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Extreme weather, guilt tipping and, yes, Barbie: We're over you, 2023

2023-12-01 00:50
There's much that happened in 2023 best left behind come the new year
Extreme weather, guilt tipping and, yes, Barbie: We're over you, 2023

NEW YORK (AP) — All things Barbie, going pantless, humungo Stanley Cup bottles and pressure tipping. There's plenty from 2023 to leave behind come the new year.

Extreme weather hit historic heights. Fakeness took a huge turn with the rise of AI. The rudeness epidemic continued with the help of FaceTime. Here's a less than all-inclusive list of what we're over as we look ahead to 2024:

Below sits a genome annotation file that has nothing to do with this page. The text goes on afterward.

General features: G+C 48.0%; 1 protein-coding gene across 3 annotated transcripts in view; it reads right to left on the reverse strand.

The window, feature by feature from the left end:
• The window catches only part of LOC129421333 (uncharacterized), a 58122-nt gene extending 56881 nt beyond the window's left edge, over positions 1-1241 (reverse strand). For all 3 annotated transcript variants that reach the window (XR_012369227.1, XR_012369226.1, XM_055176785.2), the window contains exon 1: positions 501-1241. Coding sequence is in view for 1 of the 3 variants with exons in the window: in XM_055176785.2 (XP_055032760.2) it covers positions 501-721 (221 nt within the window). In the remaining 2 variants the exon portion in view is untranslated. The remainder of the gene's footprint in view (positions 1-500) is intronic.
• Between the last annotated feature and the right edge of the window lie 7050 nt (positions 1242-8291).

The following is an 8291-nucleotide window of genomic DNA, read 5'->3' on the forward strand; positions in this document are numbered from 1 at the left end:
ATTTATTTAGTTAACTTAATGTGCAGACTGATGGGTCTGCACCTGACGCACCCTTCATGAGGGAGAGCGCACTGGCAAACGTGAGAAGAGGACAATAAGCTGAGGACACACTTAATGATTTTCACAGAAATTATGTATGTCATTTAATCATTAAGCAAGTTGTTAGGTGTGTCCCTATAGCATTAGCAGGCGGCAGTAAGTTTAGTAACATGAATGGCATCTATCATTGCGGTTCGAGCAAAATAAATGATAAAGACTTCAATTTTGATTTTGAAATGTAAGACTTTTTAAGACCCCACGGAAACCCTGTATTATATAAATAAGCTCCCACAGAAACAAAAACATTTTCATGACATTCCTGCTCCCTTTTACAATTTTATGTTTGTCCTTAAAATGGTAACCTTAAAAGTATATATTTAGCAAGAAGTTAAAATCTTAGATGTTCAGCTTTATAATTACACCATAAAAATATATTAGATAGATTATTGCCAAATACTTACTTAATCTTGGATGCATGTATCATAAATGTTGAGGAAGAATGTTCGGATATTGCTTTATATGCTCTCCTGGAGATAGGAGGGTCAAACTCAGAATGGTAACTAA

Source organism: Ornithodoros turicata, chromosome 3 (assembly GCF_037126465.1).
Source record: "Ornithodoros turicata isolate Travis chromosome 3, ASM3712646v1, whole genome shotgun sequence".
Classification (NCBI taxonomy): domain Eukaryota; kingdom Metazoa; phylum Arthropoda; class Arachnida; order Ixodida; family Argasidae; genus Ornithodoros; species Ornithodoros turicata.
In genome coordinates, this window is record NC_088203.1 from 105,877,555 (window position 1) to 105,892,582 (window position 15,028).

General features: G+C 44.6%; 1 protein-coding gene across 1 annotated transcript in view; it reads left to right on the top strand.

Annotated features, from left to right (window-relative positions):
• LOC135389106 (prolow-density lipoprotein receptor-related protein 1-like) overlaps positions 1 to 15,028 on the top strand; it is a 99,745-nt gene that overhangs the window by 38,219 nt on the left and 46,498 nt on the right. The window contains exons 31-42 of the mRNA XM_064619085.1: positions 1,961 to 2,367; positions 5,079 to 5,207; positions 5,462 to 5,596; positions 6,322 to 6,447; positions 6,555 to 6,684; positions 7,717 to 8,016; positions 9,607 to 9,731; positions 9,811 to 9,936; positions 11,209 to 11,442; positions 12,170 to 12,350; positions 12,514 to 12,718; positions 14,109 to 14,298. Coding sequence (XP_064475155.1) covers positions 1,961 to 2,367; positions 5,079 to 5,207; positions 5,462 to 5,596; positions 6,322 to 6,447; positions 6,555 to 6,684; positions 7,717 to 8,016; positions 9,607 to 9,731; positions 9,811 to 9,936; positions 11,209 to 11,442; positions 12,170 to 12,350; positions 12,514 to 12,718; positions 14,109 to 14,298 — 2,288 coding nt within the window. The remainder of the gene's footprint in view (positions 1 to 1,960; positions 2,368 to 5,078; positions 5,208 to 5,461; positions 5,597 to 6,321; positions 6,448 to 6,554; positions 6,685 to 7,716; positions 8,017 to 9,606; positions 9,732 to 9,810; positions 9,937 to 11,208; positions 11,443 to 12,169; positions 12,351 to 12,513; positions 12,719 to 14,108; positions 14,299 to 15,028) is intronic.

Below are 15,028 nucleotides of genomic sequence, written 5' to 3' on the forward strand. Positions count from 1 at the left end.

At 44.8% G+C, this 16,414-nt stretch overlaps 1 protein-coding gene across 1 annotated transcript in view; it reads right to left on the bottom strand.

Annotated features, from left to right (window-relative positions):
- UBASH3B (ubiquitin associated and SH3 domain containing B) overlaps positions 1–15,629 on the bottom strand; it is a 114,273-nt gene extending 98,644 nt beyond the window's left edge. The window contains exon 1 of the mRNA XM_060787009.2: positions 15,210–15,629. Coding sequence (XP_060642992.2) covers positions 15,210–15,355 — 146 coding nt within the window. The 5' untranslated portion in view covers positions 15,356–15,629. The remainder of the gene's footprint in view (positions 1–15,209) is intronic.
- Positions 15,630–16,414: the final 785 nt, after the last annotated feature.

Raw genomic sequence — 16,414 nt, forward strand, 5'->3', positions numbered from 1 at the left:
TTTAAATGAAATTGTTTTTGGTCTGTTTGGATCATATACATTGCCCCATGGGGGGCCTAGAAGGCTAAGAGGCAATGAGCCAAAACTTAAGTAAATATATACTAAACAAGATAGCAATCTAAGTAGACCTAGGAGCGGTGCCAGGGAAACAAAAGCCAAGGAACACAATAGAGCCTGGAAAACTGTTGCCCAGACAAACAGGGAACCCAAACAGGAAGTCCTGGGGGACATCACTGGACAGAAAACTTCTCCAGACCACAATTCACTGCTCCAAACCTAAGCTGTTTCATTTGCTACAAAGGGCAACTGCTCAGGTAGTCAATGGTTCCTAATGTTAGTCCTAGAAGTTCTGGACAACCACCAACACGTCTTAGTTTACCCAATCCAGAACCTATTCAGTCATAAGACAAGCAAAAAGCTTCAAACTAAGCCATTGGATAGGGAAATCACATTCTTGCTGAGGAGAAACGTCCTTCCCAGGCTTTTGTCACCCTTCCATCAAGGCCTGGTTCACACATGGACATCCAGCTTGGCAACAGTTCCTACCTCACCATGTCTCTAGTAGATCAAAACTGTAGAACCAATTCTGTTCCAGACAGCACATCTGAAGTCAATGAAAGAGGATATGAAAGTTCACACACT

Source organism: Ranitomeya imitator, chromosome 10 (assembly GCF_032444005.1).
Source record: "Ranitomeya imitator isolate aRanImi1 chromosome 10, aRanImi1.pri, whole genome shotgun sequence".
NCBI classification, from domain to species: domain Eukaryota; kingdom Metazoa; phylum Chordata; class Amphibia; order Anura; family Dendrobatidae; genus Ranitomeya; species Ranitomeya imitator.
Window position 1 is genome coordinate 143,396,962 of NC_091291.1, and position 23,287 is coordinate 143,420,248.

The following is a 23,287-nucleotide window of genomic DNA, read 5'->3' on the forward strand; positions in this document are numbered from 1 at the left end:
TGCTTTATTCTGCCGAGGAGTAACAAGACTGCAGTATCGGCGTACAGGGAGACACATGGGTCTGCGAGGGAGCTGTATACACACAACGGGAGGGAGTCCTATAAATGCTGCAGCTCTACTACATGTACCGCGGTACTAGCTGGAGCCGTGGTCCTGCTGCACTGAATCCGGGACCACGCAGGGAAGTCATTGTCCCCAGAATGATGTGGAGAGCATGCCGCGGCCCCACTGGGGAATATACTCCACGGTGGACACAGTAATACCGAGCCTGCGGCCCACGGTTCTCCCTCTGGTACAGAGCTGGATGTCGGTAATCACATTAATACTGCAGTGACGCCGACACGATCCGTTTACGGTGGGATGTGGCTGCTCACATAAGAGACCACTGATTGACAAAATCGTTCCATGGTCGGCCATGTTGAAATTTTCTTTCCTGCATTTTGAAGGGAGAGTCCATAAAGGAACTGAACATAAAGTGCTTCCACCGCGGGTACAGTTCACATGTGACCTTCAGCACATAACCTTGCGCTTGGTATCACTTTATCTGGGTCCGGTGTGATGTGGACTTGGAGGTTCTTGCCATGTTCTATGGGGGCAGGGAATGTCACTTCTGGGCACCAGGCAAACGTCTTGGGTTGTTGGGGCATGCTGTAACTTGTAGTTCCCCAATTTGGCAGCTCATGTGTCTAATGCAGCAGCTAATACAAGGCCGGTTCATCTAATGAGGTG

Barbiecore, aka all things hot pink and playful and hyper-feminine, has been around since the dawn of Paris Hilton and Britney Spears. Pierpaolo Piccioli at Valentino added some high-fashion oomph in 2022 with a buzzy Barbie pink collection. And there's Nicki Minaj, of course, and her army of fans dubbed the Barbz.

Then along came Barbenheimer and bam! July 2023 was nuts with the conflation of the films “Barbie” and “Oppenheimer.” They shared an opening weekend. Big Barbie (and “Oppenheimer”) money was made. It was fun. We needed that feel-good frenzy.

Now, please, let's put Babs back in her box and hop on over to some other aesthetic and spot on the color wheel to get all crazy about. Enough with the high profile for our senior gal and her pink. Pink for breast cancer awareness is a whole other story. So is millennial pink, if that ever was an actual thing people generally cared about.

On to Gen Z yellow, people!


Kendall Jenner. Hailey Bieber. Ariana Grande. Rihanna. Kim Kardashian. The list goes on of celebs who decided colored but still sheer pantyhose are pants.